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The massive move-in extravaganza of ‘Allston Christmas,’ explained

News Boston Cambridge
Wendy Maeda/Globe Staff

Merry Allston Christmas, Bostonians! ’Tis the season for hand-me-down furniture gathering bugs on street corners, double-parked U-Hauls as far as the eye can see, and a swarm of youths flocking to their cramped apartments.

Confused? Here’s a guide to understanding the phenomenon of Allston Christmas, the day half of Boston moves and the other half finds new decor for their homes.

What exactly is Allston Christmas?

Allston Christmas is the nickname for the days leading up to September 1, which is when most apartment leases in the city of Boston start. That means the streets are full of renters taking their furniture, clothes, kitchenware, and other home goods out of their apartments to make way for the people moving in.

Some of those items will make it to moving trucks or be stuffed into the back of sedans to be shipped to a new apartment. Many other items will be abandoned on sidewalks.

As such, Allston Christmas is like a hoarder’s heaven, with streets full of items for the taking. It’s like a city-wide flea market.

Why Allston? Is it only seen there?

Allston is one of the nighborhoods with a high percentage of renters, but it’s certainly not the only one. Call it Brighton Christmas, Fenway Christmas, Back Bay Christmas — whatever. Any neighborhood near a major university or with a large number of young renters will celebrate the occasion.

Here’s a heat map of the areas in which residents have applied for moving truck permits, which serves as a good barometer for how many people are moving.

What’s up with the “Christmas’’ part of the name?

Because there are free things everywhere! With so many people moving their furniture from place to place, kitchen tables may not fit into the new apartment and old desks may be ready for an upgrade.

Ikea coffee tables, frat house couches, old-school square TVs, boxes of clothes hangers — all of them will be sitting on the side of the street for the next few days, crying out for a new owner.

And if there aren’t any takers, they’ll head to the dump.

Why do so many apartment leases start on Sept. 1?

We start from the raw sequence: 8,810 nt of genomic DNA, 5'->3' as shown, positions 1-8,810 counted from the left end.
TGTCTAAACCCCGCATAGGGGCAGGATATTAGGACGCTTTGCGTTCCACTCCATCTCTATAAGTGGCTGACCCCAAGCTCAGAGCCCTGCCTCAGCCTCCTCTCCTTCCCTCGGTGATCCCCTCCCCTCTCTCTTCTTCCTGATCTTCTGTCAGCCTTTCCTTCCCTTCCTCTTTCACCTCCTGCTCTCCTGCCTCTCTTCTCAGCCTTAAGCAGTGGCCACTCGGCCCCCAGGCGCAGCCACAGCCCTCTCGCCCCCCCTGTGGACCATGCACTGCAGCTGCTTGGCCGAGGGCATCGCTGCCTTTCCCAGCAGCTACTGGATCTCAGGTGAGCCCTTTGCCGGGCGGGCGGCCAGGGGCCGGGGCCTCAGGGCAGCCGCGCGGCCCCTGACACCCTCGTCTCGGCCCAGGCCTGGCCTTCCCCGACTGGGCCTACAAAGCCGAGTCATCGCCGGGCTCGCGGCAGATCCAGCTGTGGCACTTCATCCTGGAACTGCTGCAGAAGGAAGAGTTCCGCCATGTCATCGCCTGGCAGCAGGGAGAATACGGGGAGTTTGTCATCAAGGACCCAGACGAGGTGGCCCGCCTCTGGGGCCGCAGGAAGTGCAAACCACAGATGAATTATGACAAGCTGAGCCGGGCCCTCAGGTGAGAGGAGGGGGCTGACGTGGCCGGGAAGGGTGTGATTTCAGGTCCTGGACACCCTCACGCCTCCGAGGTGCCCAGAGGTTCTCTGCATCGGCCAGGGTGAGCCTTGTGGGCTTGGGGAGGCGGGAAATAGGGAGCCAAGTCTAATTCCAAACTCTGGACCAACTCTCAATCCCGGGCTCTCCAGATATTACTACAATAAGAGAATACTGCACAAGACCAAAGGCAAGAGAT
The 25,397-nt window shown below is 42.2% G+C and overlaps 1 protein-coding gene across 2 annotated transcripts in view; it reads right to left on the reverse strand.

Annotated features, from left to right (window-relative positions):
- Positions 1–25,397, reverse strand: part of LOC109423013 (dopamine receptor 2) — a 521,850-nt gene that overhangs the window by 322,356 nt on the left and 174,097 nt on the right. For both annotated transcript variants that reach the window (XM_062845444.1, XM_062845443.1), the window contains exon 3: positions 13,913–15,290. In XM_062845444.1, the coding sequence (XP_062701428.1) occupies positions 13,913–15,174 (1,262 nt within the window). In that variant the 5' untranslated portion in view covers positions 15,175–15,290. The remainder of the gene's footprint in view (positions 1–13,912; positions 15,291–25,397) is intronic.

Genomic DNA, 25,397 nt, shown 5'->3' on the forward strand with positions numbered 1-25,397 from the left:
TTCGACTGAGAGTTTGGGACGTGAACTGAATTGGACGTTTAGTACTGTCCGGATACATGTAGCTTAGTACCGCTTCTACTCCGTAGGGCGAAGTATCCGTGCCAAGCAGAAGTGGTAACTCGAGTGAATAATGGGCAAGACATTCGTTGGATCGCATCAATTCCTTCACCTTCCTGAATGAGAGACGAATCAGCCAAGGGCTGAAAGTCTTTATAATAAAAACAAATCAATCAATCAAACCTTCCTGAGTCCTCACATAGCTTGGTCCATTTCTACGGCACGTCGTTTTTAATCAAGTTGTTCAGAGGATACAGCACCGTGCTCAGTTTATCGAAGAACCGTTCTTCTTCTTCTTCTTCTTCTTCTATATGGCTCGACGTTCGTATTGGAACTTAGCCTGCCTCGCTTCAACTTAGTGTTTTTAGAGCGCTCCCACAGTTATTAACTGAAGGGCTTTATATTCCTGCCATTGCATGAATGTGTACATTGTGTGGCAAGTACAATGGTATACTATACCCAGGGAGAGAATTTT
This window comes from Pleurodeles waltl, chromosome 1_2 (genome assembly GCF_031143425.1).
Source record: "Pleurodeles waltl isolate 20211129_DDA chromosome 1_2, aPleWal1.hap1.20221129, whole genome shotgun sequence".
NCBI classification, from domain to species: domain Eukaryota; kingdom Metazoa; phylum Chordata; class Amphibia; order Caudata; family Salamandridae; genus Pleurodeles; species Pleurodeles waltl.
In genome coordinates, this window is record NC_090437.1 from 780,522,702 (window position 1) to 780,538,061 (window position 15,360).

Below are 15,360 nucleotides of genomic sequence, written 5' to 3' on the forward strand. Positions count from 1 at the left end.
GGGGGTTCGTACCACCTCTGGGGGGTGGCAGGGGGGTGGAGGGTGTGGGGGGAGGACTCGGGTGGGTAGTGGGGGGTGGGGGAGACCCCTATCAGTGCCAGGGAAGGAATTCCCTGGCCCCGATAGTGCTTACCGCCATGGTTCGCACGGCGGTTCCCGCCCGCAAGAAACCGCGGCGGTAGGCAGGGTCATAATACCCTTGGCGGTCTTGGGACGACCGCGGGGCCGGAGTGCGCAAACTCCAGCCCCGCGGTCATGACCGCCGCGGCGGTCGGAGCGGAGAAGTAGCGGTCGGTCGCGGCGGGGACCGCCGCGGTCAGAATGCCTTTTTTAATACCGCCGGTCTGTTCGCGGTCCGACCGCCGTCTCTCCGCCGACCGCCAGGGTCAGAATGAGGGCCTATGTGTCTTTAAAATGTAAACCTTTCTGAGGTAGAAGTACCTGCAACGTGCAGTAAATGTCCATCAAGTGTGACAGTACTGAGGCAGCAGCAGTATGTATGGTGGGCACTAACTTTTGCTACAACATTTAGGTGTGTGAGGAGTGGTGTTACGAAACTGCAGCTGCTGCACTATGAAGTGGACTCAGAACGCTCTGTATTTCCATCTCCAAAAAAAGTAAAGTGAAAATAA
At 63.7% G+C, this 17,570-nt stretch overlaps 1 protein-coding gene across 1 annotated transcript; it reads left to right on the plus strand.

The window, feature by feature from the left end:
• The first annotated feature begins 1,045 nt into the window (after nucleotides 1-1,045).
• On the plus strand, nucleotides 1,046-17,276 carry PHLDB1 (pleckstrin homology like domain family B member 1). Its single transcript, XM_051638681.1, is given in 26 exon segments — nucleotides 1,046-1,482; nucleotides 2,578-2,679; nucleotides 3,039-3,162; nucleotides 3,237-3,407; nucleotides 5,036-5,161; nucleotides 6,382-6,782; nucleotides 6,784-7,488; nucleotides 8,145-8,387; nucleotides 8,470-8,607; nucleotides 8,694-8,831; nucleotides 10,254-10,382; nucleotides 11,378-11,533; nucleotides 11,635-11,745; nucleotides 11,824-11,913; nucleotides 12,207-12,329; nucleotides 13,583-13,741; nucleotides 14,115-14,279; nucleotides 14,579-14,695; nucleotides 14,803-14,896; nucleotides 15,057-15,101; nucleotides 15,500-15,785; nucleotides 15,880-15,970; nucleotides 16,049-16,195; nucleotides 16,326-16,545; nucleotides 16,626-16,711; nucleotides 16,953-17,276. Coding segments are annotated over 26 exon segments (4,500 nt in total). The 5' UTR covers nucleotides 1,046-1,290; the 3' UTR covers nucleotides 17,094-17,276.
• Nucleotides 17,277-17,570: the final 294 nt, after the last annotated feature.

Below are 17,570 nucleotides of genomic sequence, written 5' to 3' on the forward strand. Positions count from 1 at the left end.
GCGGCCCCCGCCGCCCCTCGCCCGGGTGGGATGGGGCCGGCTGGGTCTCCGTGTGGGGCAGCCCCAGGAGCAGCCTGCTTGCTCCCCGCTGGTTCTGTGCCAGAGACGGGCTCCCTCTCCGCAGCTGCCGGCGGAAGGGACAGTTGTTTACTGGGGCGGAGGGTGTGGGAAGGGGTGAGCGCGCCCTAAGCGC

As with most bad ideas in Boston, blame college students. The September-to-September lease is timed to the student undergraduate invasion every school year. More than 200,000 students get their higher-education in the Boston area, and about 38,000 students lived in off-campus housing in Boston last year.

That annual timeline has come to define the lease cycle, even for areas without as many college students. For example, about 80 percent of Beacon Hill apartments have leases that begin and end in September, according to John Ford of Ford Realty.

When did people start actually calling move-in day “Allston Christmas’’?

The name is fairly recent. Urban Dictionary’s entry was submitted back in 2008, and the first mentions on Twitter came in the summer of 2009.

Boston.com picked up on the trend in 2011, but Google Trends says the title didn’t begin to take off in news headlines until the summer of 2012.

Of course, move-in day has a long history in Boston, as this awesome historical gallery attests.

What are the best discarded items to take?

The real question is one of capacity. What are you able to fit into a car? How many friends can you gather to carry that pool table to your apartment on the 3rd floor?

Most wood furniture items are good for taking once they get a scrub down. Book shelves, dressers, and the like are relatively easy to clean and refurbish with a fresh coat of paint.

Also, make sure the items are actually abandoned and not just sitting on the sidewalk. Don’t be the person taking a new couch from someone who just took a quick bathroom break.

What should you avoid at all costs?

Furniture with cushions or upholstery is right out. Mattresses, couches, and love seats should be avoided at all costs; basically, anything that could potentially be infested with bed bugs. Don’t take that risk.

Taking stuff off the sidewalk seems pretty gross, no?

Definitely! If you’re queasy about the idea of grabbing randomly dropped items, you can use the typical avenues for these moving leftovers: Craigslist, Facebook groups for selling and buying, or just nearby friends. Those might be just as dirty, but at least they won’t have sat on asphalt for who knows how long.

How can I enjoy Allston Christmas from the comforts of my computer?

Twitter, for one, is a great source of intentional and unintentional fun with the “Allston Christmas’’ search term.

The day’s events also serve as inspiration for a comedic web-series called, appropriately, Allston Xmas. “Boston is a city of great ideas,’’ its Twitter bio reads. “Making everybody move on the same day is not one of them.’’

What are you supposed to do if you have to move out Aug. 31 but can’t move in until Sept. 1?

¯_(ツ)_/¯. If you ever figure out the answer, tell Boston.com’s Megan Turchi.